iteration is then used as the priori function for g(y) in the next iteration step where is taken as an unknown
function. Likewise, one can perform multiple iterations using the same solution technique based on Eq. (28)
and (30) until the converged results, i.e., converged is obtained. Generally, after two or three
iterations, the solution gets converged.
2.5.2 Dynamic analysis based on Ritz method
In dynamic analysis, free vibration of the present FGPM nanoplate incorporating both
flexoelectricity and surface effect is performed using the Ritz method. In this section, in-plane vibration (
) is neglected for the purpose of simplicity. The weak form of governing equation is derived from Eq.
(17) and can be written as follows:
After substituting the stiffness coefficients of Eq. (22) and strain-displacement relations (Eq. 16) into Eq. (31)
and considering the time-dependent harmonic function of , the final equation of the weak form can
be written as follows:
where is the frequency of the FGPM nanoplate. The coefficients and their algebraic expressions are
given in Appendix B. is taken from harmonic (Euler) relation of the mid-plane displacement which is
given as follows:
The Ritz solution of the displacement W(x,y) for the square plate is assumed in the following form (Reddy,
Selection of and depend on the boundary conditions of the problem geometry. Further, and
may be infinity (i.e., Eq. (34) signifying an infinite series). Hence, the standard approximate functions for
and for SSSS, CCCC, CSCS, SCSS etc. boundary conditions are chosen from the existing literature (Reddy,
2006) of plate theory (note that we have focused on CCCC and SSSS boundary conditions only for presenting
Substituting Eqs. (35a) and (35b) in the weak form and by arranging the expression in the matrix form, the
following equation is derived, from which the frequencies () of the system can be calculated using different
combinations of and .
For the sake of simplicity in formulation, we neglected the non-linear terms in the present study. In this
context (regarding the non-linearity case), it is also possible to include nonlinear parameters within the
computational framework. In other words, we can easily include geometric nonlinearity in the system and also
nonlinearity in the Eqs. 25 and 32 for making the system more accurate. In that case, the solution will involve
simultaneous nonlinear partial differential equations.
3. Numerical results and discussions
3.1 Validation and convergence studies
Before analyzing the numerical findings of the FGPM system, two different types of convergence and
validation studies are needed to be performed to check the reliability of the results. In this investigation, two
different approximate methods which are discussed in earlier section 2.5 are followed for studying the effects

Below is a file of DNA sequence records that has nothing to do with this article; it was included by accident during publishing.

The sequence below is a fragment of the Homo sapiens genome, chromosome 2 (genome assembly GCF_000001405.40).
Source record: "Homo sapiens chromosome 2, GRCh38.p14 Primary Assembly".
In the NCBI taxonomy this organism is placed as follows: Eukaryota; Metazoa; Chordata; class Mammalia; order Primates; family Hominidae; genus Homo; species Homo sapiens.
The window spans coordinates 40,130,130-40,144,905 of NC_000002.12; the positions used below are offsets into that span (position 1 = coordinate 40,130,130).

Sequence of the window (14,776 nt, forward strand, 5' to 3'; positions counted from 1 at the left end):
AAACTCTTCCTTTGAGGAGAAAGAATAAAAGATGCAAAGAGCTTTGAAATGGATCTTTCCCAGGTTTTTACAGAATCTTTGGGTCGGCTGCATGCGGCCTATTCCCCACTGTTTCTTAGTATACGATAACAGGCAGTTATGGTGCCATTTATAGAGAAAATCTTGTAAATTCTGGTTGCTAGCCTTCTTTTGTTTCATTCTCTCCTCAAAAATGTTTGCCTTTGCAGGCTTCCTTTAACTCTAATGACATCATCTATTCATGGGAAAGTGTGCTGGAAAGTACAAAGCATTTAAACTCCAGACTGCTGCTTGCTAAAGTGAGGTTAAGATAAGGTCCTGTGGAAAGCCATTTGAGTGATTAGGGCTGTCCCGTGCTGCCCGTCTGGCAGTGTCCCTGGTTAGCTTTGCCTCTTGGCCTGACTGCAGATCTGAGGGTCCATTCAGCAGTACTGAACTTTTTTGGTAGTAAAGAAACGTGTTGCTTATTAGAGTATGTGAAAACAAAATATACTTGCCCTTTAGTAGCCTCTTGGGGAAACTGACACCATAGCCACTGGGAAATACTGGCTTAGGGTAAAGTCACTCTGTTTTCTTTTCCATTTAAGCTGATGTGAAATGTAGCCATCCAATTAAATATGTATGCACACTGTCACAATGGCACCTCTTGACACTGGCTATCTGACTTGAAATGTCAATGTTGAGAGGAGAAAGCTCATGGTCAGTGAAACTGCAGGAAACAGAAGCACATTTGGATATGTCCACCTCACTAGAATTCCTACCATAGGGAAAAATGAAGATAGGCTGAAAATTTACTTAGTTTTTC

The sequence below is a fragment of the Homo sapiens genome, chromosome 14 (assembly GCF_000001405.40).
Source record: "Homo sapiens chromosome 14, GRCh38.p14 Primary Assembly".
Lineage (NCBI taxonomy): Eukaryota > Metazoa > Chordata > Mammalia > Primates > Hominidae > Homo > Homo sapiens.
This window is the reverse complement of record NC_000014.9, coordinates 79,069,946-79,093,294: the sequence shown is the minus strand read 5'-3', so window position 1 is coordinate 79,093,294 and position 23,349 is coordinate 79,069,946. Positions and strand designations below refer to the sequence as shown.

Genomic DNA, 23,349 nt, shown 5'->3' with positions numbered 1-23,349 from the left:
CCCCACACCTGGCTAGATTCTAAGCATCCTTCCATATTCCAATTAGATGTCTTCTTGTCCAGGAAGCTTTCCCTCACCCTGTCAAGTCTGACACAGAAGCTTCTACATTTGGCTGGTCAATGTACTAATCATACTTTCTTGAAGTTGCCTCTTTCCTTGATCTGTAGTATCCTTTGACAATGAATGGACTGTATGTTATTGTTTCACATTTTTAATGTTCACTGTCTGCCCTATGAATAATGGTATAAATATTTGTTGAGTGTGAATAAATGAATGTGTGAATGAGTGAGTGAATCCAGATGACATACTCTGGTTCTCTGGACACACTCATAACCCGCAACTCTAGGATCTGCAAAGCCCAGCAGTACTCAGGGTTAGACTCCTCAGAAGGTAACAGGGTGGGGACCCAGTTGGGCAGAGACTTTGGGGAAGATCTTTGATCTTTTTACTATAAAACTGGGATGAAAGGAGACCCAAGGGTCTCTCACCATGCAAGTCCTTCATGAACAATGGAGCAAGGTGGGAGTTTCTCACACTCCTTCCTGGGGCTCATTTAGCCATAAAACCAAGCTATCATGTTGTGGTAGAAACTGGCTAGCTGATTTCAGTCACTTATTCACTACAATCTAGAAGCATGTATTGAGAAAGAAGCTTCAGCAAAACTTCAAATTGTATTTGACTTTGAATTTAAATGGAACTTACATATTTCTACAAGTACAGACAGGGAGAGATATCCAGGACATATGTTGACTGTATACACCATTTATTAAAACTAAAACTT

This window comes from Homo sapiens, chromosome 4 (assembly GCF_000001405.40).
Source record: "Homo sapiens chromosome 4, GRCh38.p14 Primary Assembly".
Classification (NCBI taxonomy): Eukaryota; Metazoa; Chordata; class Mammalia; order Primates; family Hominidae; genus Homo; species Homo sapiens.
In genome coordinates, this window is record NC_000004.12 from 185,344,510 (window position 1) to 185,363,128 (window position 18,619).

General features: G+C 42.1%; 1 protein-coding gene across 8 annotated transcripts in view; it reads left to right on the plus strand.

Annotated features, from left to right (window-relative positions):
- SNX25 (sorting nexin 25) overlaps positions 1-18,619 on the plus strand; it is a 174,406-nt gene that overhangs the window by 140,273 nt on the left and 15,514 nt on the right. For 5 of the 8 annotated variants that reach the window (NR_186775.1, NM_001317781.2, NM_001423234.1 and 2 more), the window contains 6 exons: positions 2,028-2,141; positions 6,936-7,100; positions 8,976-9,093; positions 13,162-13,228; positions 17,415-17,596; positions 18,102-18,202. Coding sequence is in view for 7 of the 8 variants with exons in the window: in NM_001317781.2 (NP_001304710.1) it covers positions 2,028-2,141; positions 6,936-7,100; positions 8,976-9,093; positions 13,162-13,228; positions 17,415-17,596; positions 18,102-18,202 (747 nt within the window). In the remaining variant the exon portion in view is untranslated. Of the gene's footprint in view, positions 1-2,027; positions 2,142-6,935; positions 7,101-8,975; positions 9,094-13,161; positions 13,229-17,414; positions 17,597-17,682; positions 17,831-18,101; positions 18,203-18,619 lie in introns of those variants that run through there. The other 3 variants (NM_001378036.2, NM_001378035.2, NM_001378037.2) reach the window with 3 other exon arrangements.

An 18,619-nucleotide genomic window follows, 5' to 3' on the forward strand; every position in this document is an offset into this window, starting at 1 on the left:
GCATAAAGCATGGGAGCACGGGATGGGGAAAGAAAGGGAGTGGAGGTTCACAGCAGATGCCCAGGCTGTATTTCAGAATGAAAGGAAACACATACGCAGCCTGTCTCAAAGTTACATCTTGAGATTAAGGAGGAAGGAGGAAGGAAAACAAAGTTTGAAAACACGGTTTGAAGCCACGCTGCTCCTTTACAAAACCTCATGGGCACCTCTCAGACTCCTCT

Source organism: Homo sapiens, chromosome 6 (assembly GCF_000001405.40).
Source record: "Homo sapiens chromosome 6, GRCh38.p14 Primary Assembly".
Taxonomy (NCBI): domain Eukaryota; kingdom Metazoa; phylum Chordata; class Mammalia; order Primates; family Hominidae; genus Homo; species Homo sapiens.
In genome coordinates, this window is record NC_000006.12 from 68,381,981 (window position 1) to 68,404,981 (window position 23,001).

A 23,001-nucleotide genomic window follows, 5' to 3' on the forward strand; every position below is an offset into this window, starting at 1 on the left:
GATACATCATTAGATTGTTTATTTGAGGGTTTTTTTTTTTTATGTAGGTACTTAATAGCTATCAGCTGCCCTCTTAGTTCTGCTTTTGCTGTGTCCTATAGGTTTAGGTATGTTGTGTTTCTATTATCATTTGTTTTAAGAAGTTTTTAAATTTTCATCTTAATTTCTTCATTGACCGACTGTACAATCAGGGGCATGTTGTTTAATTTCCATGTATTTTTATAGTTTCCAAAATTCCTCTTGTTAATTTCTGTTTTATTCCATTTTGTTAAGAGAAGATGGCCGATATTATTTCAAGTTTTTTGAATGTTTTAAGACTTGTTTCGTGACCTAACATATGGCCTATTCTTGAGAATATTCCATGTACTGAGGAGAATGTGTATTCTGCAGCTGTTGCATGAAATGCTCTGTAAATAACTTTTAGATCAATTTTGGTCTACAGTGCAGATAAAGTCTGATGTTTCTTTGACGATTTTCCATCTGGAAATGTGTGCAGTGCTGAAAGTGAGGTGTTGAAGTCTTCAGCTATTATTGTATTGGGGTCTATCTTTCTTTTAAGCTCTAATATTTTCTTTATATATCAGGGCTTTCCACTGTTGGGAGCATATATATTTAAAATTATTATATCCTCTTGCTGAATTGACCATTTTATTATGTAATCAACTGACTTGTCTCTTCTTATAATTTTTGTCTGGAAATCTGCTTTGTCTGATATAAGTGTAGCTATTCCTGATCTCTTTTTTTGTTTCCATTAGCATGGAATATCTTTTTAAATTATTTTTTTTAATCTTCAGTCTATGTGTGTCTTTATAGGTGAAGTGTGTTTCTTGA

of flexoelectric and surface properties on an FGPM nanoplate. Among these, as the EKM approach is newly
introduced here in the field of electromechanical analysis, to check the efficiency of this method for FGPM
2D-plate problems, the convergence study is carried out by comparing the deflection curve, i.e., transverse
deflection along one edge (axis) of rectangular UD-FGPM nanoplates. Figure 5 shows that the
convergence of the present iteration-based method is very rapid with a maximum of two or three iteration steps
that are enough to get the converged results. Therefore, we have carried out a maximum of three iterations in
the further analyses. As per the discussion in earlier sections, the initial guess function for is needed to
start the EKM method.
Fig. 5. Convergence plot for transverse deflection of UD-FGPM nanoplates with respect to aspect ratio
Fig. 6. Convergence plot for transverse deflection of UD-FGPM nanoplates with respect to aspect ratio
considering three iterations.
In Fig. 6, the results are calculated using three different types of function – polynomial, exponential
and trigonometric, wherein it can be concluded that the final result is unaffected by the initial guesses. We get
almost the same center deflection from each initial choice. The magnitudes of the center deflections are shown
in Table 1. From this, it is found that the maximum deflection is occurring at the center of the plate for each
function and the difference between obtained values are in the order of to which strongly
confirm the convergence efficiency of the present EKM approach. The above two conclusions are precisely
matching with the discussions presented in the preceding sections as per Kerr and Alexander (1968). In the
following subsections, the validation study is performed with respect to existing literature (Shingare and
Naskar, 2021c; Yang et al., 2015) considering two illustrative cases for the static and dynamic analysis of
flexo-surface FGPM nanoplates.
Table 1. Convergence study for transverse deflection of UD-FGPM nanoplates under three iterations.